Toddler on the phone

Mumsnetters' toddler health and safety notices

Follow these steps and you might just emerge from the toddler phase without experiencing calamity:

  • “If it's quiet, panic. A silent toddler is a danger-seeking missile.”
  • “A brush is a brush to a toddler, even if you think it's something for cleaning the loo!”
  • “Do not let your toddler watch the builders.”
  • “Given access to any phone, a toddler will dial 999.”
  • “Once I found my son naked, sitting cross-legged and playing with his cars. He had his penis stretched out and was holding it down on his ankle using it as a bridge.”
  • “Check the washing machine before you turn it on.”
  • “Just because the receptionist at A&E knows you all by name, that does not make you a Bad Parent.”
  • “Choose playgroups with chairs (for you) and clear sight lines. Tea is a bonus.”
  • “That stain on your sofa may be chocolate – equally, it may be poo. Just clean it off with a disposable cloth.”

Mumsnetters' mantras for saving your sanity

Think positively and remember that nothing lasts forever, with Mumsnetters' words to say to yourself when you think you might be on the verge of your own tantrum:

  • “Most of what they do is funny, really – you'd see it if you weren't so knackered.”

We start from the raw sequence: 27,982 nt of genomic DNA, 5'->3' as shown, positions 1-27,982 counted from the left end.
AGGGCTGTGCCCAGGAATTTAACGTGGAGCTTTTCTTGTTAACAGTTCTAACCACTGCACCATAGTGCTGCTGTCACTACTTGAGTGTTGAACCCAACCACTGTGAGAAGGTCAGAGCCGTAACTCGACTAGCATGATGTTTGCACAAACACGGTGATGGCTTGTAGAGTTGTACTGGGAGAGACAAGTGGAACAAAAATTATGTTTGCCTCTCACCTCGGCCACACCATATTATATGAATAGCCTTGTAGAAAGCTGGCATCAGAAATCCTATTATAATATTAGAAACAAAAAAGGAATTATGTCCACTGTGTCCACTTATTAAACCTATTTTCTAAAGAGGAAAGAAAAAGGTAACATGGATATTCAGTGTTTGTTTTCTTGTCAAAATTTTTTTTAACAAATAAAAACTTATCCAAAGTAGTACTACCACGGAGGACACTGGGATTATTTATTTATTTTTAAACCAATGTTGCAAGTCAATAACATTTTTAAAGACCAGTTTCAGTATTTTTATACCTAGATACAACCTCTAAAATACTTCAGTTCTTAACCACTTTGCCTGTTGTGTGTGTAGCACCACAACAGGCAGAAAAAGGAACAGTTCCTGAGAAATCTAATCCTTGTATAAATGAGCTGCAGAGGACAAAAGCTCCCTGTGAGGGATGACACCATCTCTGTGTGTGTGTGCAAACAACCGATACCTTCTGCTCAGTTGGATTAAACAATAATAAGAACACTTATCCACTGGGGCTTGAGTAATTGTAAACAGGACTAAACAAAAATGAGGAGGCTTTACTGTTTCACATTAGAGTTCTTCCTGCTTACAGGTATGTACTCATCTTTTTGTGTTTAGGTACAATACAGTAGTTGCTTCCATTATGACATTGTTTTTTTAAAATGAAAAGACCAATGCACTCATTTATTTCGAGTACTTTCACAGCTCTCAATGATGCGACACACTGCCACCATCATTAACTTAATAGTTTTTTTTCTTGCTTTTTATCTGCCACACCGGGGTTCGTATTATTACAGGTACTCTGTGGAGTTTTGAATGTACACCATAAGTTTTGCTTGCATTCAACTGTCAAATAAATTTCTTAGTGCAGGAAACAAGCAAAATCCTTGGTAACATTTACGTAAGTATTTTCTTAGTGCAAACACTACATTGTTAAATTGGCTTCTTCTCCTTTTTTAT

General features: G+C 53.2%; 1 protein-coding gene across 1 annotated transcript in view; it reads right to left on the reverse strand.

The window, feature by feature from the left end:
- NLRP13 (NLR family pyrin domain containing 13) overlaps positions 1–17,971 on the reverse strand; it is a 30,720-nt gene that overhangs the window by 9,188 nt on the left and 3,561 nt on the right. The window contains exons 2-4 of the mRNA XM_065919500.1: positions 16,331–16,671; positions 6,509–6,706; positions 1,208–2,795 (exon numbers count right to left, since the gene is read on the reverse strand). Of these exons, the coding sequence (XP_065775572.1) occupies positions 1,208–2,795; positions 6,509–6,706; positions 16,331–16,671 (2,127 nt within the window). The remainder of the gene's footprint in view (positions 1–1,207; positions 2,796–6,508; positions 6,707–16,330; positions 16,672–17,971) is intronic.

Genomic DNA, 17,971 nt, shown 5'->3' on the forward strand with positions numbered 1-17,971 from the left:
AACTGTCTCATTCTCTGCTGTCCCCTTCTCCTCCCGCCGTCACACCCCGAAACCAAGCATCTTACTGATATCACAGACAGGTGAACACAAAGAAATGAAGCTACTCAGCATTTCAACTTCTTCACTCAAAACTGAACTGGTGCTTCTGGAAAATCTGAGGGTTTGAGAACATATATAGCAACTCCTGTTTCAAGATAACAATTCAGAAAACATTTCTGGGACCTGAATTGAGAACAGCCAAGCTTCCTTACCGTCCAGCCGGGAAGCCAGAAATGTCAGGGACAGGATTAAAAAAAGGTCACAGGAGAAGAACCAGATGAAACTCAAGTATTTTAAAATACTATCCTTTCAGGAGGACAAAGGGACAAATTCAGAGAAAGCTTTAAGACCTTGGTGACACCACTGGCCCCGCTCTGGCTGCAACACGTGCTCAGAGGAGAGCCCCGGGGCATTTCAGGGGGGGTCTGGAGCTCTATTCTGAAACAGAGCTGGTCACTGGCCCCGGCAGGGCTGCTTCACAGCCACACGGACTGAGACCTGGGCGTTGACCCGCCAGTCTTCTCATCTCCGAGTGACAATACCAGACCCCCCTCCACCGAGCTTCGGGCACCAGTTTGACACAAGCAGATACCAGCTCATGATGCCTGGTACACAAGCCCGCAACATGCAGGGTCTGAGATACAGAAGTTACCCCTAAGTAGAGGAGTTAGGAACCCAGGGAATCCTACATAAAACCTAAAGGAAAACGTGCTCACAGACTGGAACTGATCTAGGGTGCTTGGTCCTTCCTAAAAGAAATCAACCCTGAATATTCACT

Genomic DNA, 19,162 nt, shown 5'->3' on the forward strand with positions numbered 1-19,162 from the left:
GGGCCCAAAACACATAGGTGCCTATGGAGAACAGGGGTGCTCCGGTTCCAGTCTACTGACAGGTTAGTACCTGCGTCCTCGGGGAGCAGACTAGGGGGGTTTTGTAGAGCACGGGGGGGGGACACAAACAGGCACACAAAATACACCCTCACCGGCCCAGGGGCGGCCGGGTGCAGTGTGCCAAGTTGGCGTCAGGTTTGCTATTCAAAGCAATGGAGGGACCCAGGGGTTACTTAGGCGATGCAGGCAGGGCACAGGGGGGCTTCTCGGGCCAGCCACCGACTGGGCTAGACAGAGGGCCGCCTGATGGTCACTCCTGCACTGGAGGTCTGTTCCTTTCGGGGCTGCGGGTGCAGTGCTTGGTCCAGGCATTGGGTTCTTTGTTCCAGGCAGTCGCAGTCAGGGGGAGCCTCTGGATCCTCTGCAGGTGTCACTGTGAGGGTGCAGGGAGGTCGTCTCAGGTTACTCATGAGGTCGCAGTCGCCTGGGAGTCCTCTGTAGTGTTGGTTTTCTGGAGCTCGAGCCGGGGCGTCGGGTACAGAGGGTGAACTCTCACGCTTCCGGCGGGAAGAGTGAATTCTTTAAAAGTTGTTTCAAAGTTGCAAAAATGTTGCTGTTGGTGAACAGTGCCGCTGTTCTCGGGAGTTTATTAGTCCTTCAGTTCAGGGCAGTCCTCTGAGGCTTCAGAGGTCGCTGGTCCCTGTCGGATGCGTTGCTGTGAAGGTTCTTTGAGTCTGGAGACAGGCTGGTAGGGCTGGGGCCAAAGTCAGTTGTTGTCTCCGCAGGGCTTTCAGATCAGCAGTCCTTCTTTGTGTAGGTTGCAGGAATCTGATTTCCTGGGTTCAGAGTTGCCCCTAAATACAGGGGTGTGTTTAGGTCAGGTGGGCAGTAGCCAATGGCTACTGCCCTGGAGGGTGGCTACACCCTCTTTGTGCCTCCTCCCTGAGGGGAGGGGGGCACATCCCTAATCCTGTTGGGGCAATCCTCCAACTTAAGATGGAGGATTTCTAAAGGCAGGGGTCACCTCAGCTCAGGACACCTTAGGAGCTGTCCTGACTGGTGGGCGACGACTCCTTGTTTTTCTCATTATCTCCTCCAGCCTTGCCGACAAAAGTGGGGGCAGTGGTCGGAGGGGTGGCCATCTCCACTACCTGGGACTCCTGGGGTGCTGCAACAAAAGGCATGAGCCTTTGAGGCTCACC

• “Have 'This too will pass' writ large above the cleaning products, so that you see it every time you go to clean Biro from the sofa / wall / guinea pigs.”
  • “In the worst moments, imagine yourself waving them off at a railway station when they leave home at 18. You will suddenly feel awash with either sadness or relief, both of which make a change from exasperation.”
  • It's only a phase. Sadly, the next phase will probably be worse."

And one itsy-witsy plea from parents of toddlers to mums of teens. Never smile wistfully at the mother of a tantrumming toddler and inform her that, if she thinks it's bad now, just wait until he hits his teens.

Said mother will likely say you're lucky to be able to poo unaccompanied. You may only communicate with your teenager once a week, and that may be via text, but you have clearly forgotten that when your children are two this is a dream scenario.